He was speaking to about 4,000 students at a program called "The World Without Zionism," in preparation for an annual anti-Israel demonstration held on the last Friday of the holy month of Ramadan.

His tone was reminiscent of that of the early days of Iran's Islamic revolution in 1979. Iran and Israel have been bitter enemies since then, and anti-Israel slogans have been common at rallies.

Senior officials had avoided provocative language in the last decade, but Mr. Ahmadinejad appears to be taking a more confrontational tone than have recent Iranian leaders.

He said on Wednesday that the issue of a Palestinian state would be resolved only when Palestinians took control of all their lands.

"The establishment of a Zionist regime was a move by the world oppressor against the Islamic world," the news agency reported him as saying. "The skirmishes in the occupied land are part of the war of destiny. The outcome of hundreds of years of war will be defined in Palestinian land."

Referring to comments by Ayatollah Ruhollah Khomeini, the leader of the Islamic revolution, Mr. Ahmadinejad said, "As the imam said, Israel must be wiped off the map."

More on the Satmar Contretemps

Seems they did this Simchat Torah thing before.

Thursday, October 27, 2005

About That Arab American Museum

In a previous post I faulted the NYTimes for not clarifying that when it reported that Jews lived in Arab lands "until the 1940s", that that was a euphemism for the establishment of the state of Israel.

I think I should have emphasized that the NYT itself, in one of the references I noted, had this headline in its May 16, 1948 edition:

"Jews in Grave Danger in all Muslim Lands: Nine Hundred Thousand in Africa and Asia face wrath of their foes".

You'd think that the reporter could have checked his own paper to get his background right.

Wednesday, October 26, 2005

A Reminder of the Problem

The recent flurry of articles and interviews relating to the Temple Mount and the right of the Jews to enter and worship is not new.

In 1930, an international committee was appointed by the League of Nations following the 1929 riots to ascertain exactly that question. Its findings were published in December that year. Consisting of Eliel Lofgren, formerly Swedish Minister for Foreign Affairs, Chairman, Charles Barde, Vice-President of the Court of Justice at Geneva, and C.J. Van Kempen, a Dutchman, formerly Governor of the East Coast of Sumatra, the committee concluded that as the Temple Mount is indeed Waqf property. Moreover, it follows from this that "to the Moslems belong the sole ownership of, and the sole proprietary right to, the Western Wall, seeing that it forms an integral part of the Haram-esh-Sherif area". The British prohibition on the blowing of the shofar at the Western Wall stemmed from this conclusion based, in part, upon a 1193 Waqf dedication by Afdal, the son of Saladin.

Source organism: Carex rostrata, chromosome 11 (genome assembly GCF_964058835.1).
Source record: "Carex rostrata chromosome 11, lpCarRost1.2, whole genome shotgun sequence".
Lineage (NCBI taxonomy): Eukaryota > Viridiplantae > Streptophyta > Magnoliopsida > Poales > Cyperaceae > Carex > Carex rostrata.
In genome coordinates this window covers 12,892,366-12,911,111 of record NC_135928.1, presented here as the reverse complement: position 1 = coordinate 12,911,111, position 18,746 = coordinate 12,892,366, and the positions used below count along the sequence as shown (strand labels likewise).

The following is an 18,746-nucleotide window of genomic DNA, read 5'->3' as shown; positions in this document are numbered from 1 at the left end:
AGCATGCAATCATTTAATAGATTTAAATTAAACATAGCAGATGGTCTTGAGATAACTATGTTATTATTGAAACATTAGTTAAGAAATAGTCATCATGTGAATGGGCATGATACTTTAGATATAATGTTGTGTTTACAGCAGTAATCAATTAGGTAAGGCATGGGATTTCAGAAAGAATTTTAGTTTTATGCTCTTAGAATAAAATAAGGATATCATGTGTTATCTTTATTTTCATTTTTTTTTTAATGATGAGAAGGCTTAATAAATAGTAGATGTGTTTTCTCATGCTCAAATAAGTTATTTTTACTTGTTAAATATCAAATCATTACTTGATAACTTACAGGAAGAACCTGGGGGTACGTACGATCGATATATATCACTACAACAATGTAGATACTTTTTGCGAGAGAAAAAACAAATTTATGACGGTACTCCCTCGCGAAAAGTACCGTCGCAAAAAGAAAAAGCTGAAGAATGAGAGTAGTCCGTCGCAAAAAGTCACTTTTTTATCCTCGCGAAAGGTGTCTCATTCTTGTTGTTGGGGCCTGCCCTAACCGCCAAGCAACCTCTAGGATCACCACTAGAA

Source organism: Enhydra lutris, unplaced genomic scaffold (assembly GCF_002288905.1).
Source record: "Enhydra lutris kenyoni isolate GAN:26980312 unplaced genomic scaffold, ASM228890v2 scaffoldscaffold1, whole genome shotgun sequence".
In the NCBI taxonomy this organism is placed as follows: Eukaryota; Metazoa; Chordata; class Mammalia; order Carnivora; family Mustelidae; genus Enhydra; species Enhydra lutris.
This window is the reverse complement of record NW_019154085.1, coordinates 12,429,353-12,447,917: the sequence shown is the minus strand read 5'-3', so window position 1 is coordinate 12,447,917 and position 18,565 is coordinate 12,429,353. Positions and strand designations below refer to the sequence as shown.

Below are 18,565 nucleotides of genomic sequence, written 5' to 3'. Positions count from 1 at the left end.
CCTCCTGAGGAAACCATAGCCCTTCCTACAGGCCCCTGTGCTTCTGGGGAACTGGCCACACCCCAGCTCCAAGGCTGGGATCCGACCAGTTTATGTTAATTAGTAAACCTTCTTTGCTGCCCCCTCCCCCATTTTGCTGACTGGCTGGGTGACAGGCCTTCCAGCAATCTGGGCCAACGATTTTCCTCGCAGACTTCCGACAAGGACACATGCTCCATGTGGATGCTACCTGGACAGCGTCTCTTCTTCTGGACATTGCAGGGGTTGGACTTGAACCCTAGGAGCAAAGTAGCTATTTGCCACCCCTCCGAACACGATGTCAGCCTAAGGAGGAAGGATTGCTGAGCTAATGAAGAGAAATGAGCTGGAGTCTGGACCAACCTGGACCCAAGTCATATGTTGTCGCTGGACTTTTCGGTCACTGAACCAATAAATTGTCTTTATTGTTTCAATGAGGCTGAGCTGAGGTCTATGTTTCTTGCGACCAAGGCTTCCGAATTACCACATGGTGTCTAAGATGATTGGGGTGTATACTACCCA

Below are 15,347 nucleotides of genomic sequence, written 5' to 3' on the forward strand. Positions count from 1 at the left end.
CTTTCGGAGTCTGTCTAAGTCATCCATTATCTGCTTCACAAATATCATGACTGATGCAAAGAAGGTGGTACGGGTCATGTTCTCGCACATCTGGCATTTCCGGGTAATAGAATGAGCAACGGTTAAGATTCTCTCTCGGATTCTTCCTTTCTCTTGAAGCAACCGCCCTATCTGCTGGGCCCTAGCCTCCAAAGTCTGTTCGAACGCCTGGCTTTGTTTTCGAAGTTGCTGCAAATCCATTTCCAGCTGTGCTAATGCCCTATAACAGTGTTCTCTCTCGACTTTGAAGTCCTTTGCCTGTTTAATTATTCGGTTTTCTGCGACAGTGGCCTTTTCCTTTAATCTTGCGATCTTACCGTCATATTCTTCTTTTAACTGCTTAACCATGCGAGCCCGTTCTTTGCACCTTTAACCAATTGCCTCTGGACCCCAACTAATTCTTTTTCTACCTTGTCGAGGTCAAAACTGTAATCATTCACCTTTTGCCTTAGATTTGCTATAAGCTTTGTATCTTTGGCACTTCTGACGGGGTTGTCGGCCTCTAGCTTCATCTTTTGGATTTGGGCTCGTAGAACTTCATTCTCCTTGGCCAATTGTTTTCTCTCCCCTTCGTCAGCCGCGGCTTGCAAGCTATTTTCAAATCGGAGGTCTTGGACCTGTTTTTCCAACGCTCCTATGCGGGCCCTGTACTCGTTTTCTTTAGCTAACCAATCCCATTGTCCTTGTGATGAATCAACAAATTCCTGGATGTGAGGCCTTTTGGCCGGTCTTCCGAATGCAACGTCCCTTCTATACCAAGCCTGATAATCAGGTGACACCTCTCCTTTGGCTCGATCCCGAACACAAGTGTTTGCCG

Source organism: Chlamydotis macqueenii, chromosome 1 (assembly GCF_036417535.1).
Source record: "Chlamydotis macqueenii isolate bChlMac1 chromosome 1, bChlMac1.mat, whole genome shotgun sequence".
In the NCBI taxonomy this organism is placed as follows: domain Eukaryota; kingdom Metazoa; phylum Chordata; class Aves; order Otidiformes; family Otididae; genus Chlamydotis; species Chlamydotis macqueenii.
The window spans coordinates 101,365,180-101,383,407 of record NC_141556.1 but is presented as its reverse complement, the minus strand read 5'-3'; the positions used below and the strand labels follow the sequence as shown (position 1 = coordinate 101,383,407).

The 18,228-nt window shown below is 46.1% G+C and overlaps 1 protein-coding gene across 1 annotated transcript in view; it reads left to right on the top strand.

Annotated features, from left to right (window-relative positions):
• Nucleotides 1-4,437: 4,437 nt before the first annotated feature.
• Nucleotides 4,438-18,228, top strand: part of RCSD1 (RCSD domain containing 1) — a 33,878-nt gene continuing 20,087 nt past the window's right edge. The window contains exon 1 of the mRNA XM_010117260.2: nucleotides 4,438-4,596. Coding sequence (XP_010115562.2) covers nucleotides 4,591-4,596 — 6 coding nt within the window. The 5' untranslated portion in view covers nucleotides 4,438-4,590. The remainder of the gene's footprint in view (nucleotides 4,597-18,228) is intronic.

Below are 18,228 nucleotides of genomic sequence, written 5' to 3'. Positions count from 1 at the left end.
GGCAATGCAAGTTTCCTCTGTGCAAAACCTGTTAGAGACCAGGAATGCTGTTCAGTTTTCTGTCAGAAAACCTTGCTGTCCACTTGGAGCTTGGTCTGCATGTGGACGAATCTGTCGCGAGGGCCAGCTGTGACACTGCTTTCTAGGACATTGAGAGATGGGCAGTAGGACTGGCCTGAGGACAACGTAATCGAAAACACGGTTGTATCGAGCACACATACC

Yasser Arafat and other PA spokesmen have reiterated this assertion time and again, especially at the 2000 Camp David gathering.

That while we Jews know the absurdity of this claim, it has gained an element of that mythic status of "internationally recognized" hogwash.

We need to do something a little bit more than what Israel's government's have done (or actually, have not done).

Tuesday, October 25, 2005

Bar Mitzvah Album Book

The New York Times carries this story about a new book to be published November 2, a collection from albums of Bar/Bat Miztvot.

Seems it started with a web site (and they have a Catskills site too. I'm going to look for some of my old photos for that as I missed the Bar Mitzva one).

The stories seem to resonate, if in different measures (my BM was in June 1960) so, obviously, elephants were not yet in style then.

I Could But Won't

Barefoot Jewess posted her experiences with a traffic accident and subsequent benching ha-gomel.

Of course, being that the accident was on the Shabbat and the saying of the gomel blessing was done when she received an aliyah at a mixed minyan, I could say something, but I won't.

Pikuach nefesh docheh.


I found this line irresistible and think it most appropriate to many of Israel's diplomatic woes:

With many customers, fawning is key. What a stripper sells is not her ability to dance or take off her clothes, but her ability to suspend the customer's disbelief.

Israeli politicians seem to me to be those customers in the glittery shows of international diplomacy, wanting to be with the big boys. And they move into disbelief-land with such ease.

Oh, and the line was written by a former strip club worker by the name of Elisabeth Eaves. You can find it here.

Monday, October 24, 2005

The Police are Mistaken